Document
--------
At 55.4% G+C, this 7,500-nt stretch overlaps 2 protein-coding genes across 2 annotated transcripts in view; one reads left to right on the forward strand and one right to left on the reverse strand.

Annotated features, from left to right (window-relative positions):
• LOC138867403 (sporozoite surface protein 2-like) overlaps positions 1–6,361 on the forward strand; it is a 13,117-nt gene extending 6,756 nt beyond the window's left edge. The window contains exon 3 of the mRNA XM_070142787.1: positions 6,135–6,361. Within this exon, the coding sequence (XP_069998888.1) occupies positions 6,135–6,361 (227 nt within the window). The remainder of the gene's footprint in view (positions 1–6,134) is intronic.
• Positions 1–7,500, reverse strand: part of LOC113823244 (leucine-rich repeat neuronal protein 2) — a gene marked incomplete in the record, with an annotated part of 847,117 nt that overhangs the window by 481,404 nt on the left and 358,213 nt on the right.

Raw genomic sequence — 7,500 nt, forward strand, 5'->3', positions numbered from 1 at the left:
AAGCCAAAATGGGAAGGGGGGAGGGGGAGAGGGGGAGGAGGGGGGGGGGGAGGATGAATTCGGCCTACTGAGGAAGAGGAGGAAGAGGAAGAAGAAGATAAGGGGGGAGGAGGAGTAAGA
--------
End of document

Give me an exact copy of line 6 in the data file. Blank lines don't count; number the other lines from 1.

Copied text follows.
AAGCCAAAATGGGAAGGGGGGAGGGGGAGAGGGGGAGGAGGGGGGGGGGGAGGATGAATTCGGCCTACTGAGGAAGAGGAGGAAGAGGAAGAAGAAGATAAGGGGGGAGGAGGAGTAAGA